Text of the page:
A distingushed architect has warned that Crossrail stations including Ealing Broadway could ‘scar a community’ through poor design.
Lord Richard Rogers, the architect behind the Pompidou Centre in Paris and Heathrow’s Terminal 5, has criticised rail bosses after it emerged the design of some stations will not be reviewed by independent experts.
Design panel Cabe (Commission for Architecture and the Built Environment) has been employed since 2009 to scrutinise plans for stations in central London, but not for 27 stations – including Ealing – elsewhere on the line.
There is concern that without Cabe’s input, the multi-billion pound project is missing a once-in-a-lifetime opportunity to provide world-class designs for those railway stations.
Mr Rogers said: “These stations should be treated in the same way as the early tube stations. These are important public buildings which millions will travel through. There has to be somebody who knows something about design looking at this.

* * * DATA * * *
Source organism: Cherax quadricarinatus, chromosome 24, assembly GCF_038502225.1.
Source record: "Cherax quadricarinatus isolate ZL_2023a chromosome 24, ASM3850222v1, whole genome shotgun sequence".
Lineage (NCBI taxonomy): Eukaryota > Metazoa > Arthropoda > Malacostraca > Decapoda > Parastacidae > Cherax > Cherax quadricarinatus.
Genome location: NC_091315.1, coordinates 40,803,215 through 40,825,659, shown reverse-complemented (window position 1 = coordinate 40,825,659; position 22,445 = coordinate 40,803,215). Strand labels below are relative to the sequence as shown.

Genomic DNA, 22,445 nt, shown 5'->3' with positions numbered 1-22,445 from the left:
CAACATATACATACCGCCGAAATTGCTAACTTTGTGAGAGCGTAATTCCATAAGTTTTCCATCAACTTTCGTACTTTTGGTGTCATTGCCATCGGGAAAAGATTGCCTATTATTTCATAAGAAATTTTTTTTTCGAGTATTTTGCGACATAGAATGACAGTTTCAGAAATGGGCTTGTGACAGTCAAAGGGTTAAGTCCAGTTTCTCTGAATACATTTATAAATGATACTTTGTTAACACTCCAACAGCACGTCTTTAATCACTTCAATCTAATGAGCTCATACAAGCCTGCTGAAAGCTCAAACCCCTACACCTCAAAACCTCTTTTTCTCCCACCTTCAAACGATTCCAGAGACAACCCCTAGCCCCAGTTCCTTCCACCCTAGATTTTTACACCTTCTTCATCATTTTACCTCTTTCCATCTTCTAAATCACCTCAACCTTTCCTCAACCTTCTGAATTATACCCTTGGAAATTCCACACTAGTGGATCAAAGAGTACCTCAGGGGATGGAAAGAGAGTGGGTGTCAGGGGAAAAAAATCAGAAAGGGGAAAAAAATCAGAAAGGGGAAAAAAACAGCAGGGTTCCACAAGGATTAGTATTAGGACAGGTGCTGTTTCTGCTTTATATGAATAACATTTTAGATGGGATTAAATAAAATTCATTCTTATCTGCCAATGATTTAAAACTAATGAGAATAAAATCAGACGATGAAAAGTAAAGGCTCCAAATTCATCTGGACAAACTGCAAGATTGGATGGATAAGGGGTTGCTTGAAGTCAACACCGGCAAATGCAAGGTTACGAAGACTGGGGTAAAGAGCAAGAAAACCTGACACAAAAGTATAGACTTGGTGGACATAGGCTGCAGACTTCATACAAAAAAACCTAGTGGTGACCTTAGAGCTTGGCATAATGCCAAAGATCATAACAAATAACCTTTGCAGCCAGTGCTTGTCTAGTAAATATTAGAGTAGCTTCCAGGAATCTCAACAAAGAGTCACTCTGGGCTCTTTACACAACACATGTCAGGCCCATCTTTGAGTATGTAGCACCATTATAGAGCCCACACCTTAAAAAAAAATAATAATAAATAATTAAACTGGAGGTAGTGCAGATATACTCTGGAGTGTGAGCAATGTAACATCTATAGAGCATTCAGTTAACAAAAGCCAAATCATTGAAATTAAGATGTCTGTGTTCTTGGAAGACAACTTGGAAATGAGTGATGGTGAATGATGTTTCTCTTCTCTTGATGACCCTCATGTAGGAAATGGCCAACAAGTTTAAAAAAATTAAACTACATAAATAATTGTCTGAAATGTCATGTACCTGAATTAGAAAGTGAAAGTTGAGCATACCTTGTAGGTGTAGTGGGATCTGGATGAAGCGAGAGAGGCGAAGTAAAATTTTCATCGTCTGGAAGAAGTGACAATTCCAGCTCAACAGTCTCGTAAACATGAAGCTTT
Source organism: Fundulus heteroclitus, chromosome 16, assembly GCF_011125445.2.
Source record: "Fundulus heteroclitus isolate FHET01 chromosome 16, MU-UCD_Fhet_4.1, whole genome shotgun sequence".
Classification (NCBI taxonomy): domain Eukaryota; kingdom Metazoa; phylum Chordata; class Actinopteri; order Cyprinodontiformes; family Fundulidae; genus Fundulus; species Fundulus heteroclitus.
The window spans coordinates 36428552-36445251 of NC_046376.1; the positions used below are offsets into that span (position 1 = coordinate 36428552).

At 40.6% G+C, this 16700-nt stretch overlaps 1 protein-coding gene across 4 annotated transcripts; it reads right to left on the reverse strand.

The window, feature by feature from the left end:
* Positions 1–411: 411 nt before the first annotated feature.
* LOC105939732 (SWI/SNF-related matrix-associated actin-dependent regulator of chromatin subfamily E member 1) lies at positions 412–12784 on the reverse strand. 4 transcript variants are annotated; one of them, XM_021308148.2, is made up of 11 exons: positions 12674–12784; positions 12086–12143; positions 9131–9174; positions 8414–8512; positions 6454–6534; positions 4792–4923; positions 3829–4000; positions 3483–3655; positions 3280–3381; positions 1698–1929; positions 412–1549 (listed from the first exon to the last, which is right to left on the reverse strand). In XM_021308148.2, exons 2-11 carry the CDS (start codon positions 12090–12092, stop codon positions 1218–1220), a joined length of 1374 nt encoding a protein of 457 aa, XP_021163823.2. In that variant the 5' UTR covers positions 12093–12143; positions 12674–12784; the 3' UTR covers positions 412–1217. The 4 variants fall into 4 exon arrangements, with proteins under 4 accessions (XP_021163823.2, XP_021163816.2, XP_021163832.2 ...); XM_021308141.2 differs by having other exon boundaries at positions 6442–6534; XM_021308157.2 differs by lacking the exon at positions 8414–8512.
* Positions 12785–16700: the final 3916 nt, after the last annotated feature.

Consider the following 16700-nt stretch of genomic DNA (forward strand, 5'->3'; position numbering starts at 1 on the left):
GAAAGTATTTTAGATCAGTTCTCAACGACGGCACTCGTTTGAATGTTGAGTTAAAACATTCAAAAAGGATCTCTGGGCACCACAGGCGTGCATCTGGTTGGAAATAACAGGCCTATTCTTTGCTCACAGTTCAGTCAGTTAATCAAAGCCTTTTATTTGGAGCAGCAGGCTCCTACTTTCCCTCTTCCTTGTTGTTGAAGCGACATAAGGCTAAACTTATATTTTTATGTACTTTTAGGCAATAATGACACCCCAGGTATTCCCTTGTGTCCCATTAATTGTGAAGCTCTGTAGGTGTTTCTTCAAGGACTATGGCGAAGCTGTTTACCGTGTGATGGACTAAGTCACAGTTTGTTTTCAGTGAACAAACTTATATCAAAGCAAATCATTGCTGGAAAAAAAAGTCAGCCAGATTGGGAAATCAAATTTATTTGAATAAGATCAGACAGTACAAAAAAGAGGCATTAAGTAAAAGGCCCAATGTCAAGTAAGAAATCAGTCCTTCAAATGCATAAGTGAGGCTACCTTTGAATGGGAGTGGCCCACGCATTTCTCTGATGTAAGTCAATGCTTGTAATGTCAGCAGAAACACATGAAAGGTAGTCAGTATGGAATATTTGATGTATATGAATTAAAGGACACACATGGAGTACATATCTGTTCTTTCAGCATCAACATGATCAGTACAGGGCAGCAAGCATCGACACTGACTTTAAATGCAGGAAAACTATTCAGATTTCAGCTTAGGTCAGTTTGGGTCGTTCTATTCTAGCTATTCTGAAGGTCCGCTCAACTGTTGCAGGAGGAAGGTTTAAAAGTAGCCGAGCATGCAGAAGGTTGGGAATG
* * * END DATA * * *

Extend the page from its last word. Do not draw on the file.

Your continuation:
“This is serious, because it [poor design] could scar a community that uses a station for a century or so. Of all the things that have influenced me, the greatest are the Victorian railway stations.”
Julian Bell, leader of Ealing Council said: “We’ve been very rigorous all along in seeking improvements to the stations we’ve got. Design has been on the agenda but a body like Cabe, looking at things independently and adding rigorous standards, would be very welcome.”
Will French, former chair of Save Ealing Centre, said: “I don’t think there’s much hope for bringing Crossrail to account. I think the current design is going to be steamrollered through. People have been stating for about 30 years that the station is a mess and we have had passenger after passenger saying that it needs to be improved. Compared to some of the other stations, Ealing looks as if it is going to have a very shabby design which will look dated in a couple of years.”
Ealing Transport For All user Susan New, who is disabled, also criticised the current design. She said: “The canopy echoes the worst designs of the late sixties and early seventies. It is neither attractive, functional nor appropriate for a building adjacent to two conservation areas.
She added the lay-out falls short over its accessibility issues, specifically the lack of escalators and adequate step-free access.